Throughout the month of August, the Nanaimo Art Gallery ran a contemporary art immersion program for youth called Dazzle Camouflage, which was inspired by the gallery’s current exhibition, Gutters Are Elastic. Over the three-week program, the emerging teen artists were mentored and taught by professional artists, and their work will be displayed until Sept. 1 in a pop-up exhibition at Nanaimo Art Gallery, with an opening reception at 7 p.m. on Aug. 31.
As part of The Discourse’s commitment to publish youth voices, we commissioned a first-person essay from Dazzle Camouflage participant Em Masterman to hear about their experiences in the program.
I have been going to classes hosted by the Nanaimo Art Gallery for two years now, and they have always been a blast. As someone with an interest in an artistic career, this year’s Dazzle Camouflage summer program was absolutely a no-brainer.
Dazzle Camouflage offers experiences with different mediums and mentors I would never have typically had a chance to try out, from working with real film on a spring-loaded camera, to designing comic-themed skateboards.
One of my favourite weeks was with artist and filmmaker Brian Lye, who offered us the opportunity to work with film and stop-motion animation during the second week of the program.
The first two days we worked with film reels and vintage cameras. I found the medium very interesting to create with, from the limitations of only being able to use a set amount of film, to the process of developing the film with items that can usually be found at home.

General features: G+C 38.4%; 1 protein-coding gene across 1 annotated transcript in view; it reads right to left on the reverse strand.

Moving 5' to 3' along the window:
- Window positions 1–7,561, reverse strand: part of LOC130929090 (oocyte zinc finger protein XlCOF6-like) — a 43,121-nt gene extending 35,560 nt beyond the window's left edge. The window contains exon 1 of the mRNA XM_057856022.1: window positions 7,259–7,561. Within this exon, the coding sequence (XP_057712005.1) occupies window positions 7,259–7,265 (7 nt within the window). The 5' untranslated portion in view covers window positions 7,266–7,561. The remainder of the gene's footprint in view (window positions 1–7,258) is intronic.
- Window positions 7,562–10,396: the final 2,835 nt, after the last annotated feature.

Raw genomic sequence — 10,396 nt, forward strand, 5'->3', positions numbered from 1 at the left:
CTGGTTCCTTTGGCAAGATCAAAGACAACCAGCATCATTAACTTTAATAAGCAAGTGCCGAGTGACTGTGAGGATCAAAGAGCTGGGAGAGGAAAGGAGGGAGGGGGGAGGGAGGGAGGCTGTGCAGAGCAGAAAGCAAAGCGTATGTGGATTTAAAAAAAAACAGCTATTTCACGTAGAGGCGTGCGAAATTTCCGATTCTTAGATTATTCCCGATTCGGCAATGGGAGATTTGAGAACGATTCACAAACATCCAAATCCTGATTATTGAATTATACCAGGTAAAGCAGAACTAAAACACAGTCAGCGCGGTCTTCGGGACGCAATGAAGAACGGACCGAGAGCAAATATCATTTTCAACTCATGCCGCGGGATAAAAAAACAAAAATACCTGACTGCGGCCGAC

I have always wondered what it would be like to work with analog technology, including film cameras, and have seen the developing process in movies and was always fascinated by it, so getting to actually try it was basically a dream come true.
The whole experience of using the camera was so neat. What the final film would look like using these cameras was a bit of a mystery because of the limited amount of film, and there was not much room for editing.
As a perfectionist that was a little terrifying, but at the same time, a weight lifted off my shoulders in not having to worry so much about the final product. In the end, the film was simple and goofy, which fit the messy style of the medium, and also fit the energy of my friend group that worked on it. It was awesome getting to experience this technology.
The final day of working with Brian was focused on stop-motion animation. Out of all the projects that we worked on throughout the three weeks, stop-motion is the one I’ve had the most experience with, and yet I was still able to learn new styles and techniques I hadn’t considered.
Brian shared some of his and other artists’ stop animation films, and demonstrated several techniques we could use to stylize our animations further. He also went over some of the basic principles of animation, which was a nice addition for people with limited experience.
Every video-related piece in this class’s upcoming art show was completed with the help of Brian Lye, and it was awesome getting to learn from such an experienced creator, and a wonderful person in general, and his work is absolutely fascinating to experience.
Thank you to the Nanaimo Art Gallery for this opportunity, and a special thanks to Brian and all the other amazing artists who gave their time to share their passion with us.